I have always been fascinated by death, as evidenced by the sheer number of posts I have devoted to the subject since starting this blog, and though I can’t remember been suicidal even in my most depressed of states. As a kid I used to dream of me in a casket, lying-in-state shadowing images seen on TV mainly, having not experienced funerals that much at the time. Cadavers in gross anatomy had little effect on me, unlike some of my peers who threw up at the sight the first time, as the formaldehyde-soaked bodies looked plastic and not life-like. The bodies in morbid anatomy on the slab for autopsies the next year, were the ones that really got to me. It was there that my non-smoking pledge was reinforced after seeing the state of smokers’ lungs at death, besides further fueling the many inquiries I have concerning death and the afterlife.
Until about a few years ago I lived through moments of my life like it would be my last, even my wife got frustrated hearing me tell her about deals I was involved in and with whom, like I expected her to know should the inevitable happened. Though I have seen less than four decades on earth, I never felt nor thought I’d live this long, such that I thought to draw a tombstone, captioned “10 Years After” as my contribution to the yearbook of my class in the final year of university. Like the ancient Egyptians the understanding of the afterlife has been a passion of mine. Unfortunately, the only thing I have become convinced of is that death isn’t the end. You have to see the dying draw the last breath to know how true this is. How the body seems bereft of life suddenly, abandoned by the force that drives it. How limbs relaxes or even contracts, deceiving the bereaved nearby as to the possibility of some life still left, drawing hope that’s tampered in prayer for the dying for a miraculous reversal of events, and to the intuitive and discerning of the likes of an “angel of death”, or an Anubis setting the body in what it considers the appropriate pose to leave it in, as it escorts the deceased ones’ spirit to the other side.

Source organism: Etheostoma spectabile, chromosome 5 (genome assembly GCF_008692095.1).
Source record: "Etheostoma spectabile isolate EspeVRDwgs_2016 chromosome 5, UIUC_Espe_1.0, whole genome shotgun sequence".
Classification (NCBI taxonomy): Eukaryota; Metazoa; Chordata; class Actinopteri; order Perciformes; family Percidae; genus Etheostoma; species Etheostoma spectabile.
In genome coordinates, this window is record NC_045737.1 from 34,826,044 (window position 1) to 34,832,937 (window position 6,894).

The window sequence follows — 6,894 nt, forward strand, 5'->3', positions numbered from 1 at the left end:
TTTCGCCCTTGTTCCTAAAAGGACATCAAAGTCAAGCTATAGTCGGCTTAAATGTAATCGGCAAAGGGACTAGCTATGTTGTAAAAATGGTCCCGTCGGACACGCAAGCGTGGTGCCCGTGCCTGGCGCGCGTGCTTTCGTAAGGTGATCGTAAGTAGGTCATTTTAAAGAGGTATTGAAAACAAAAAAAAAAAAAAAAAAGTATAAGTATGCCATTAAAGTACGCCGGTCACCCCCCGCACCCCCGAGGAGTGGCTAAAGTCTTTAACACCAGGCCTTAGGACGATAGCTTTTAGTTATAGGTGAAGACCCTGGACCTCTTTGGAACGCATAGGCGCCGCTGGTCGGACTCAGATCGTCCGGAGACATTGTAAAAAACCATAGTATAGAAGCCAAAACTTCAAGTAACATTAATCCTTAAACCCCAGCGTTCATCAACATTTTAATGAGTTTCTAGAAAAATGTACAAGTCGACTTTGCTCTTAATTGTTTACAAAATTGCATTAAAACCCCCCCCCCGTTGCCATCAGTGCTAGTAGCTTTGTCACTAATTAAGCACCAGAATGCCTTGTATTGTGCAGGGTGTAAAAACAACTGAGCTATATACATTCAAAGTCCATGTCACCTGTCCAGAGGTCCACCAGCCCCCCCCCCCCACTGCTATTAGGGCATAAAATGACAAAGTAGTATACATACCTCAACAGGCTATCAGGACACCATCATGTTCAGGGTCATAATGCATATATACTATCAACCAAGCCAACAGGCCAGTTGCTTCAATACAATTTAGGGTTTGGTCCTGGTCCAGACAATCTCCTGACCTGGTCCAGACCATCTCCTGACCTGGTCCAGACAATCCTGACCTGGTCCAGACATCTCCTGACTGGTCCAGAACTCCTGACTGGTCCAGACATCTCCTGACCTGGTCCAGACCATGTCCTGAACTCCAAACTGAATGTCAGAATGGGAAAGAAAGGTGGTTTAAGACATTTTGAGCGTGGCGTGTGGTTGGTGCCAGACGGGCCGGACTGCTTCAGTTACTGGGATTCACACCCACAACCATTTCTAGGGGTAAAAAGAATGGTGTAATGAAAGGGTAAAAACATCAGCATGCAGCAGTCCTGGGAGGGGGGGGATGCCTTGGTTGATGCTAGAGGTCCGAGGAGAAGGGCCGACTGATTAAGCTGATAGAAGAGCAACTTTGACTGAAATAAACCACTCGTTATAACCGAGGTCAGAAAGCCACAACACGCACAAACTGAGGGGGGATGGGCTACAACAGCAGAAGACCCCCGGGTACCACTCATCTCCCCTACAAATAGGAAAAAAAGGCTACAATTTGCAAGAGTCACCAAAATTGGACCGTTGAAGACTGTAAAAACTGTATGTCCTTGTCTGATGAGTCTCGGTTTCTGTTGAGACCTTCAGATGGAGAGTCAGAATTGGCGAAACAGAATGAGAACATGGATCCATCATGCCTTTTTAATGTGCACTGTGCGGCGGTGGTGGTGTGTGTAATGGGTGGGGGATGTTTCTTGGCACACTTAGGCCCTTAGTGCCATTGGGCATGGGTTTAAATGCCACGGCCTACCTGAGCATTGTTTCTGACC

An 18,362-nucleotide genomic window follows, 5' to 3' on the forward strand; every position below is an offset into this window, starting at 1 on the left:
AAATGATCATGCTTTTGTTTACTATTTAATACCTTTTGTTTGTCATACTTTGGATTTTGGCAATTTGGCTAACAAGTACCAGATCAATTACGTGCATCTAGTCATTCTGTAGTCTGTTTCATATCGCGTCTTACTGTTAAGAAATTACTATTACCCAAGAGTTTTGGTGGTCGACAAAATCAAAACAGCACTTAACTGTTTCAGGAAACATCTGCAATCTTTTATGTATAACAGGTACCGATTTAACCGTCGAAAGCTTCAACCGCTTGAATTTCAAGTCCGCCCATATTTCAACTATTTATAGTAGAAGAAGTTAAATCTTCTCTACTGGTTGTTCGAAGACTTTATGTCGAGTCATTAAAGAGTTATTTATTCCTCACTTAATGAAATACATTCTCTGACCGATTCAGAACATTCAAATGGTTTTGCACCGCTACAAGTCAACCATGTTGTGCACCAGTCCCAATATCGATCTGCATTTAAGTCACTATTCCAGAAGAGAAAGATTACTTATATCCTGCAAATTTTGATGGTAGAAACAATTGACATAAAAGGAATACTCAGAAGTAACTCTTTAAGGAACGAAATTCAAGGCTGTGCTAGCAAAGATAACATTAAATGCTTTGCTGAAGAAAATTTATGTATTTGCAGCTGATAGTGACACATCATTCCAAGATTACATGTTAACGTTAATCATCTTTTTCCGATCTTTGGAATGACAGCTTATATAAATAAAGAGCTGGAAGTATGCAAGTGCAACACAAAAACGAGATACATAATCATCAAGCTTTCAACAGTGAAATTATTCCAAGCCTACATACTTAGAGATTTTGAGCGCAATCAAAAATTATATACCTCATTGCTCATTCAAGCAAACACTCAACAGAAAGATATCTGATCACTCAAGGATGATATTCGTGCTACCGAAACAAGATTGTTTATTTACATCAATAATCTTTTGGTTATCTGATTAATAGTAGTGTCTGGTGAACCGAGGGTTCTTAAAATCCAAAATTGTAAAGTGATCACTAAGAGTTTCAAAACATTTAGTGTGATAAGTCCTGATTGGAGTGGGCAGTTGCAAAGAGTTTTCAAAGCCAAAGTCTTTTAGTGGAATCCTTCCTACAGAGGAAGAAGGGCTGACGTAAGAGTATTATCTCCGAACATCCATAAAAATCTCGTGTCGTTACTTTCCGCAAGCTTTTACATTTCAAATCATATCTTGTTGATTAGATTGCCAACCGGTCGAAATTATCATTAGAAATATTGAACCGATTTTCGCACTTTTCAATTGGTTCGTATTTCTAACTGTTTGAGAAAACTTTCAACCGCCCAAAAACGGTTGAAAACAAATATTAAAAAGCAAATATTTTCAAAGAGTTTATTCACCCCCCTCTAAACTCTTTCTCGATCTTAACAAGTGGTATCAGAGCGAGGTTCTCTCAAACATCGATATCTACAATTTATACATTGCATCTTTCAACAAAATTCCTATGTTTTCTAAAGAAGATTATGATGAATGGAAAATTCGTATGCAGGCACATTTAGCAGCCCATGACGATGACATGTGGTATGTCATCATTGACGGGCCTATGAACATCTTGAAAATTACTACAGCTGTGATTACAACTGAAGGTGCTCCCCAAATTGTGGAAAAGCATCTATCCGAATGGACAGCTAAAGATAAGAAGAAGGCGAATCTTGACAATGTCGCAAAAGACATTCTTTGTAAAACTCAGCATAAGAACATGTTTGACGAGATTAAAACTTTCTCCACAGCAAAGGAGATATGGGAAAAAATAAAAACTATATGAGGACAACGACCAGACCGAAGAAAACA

It was Bob Tamasy commenting on my post – “https://madukovich.wordpress.com/2016/04/28/grieving-as-a-messianic-jew/” in April, a month after I lost my Dad, that drew my attention to the situation in death akin to that of a child about to be born. I have since surmised that the way the end in the womb isn’t considered such a big deal, as with the beginning that occurs with new life on earth when a child is born, so should it not be difficult to imagine that the end on this side of life, should pale before the beginning that’s in the afterlife. Maybe it’s how I rationalize things to numb the hurt I feel for losing very close people in my life, in such a short space of time, but beyond grieving, it further furnishes the discourse especially from experience of what will eventually form my stand on death, life, afterlife and our purpose in life amongst other related sundry, if there ever will be a time when I will have full understanding of these things. In recent days, my hurting has left me numb to my environment, and I know that again, this will take some time to wear off. I figure there’ll be no consolation if no chance exists out there that we who have lost loved ones in tragic (and non-tragic) circumstances will be reunited with them in the hereafter. Hmmmmmn!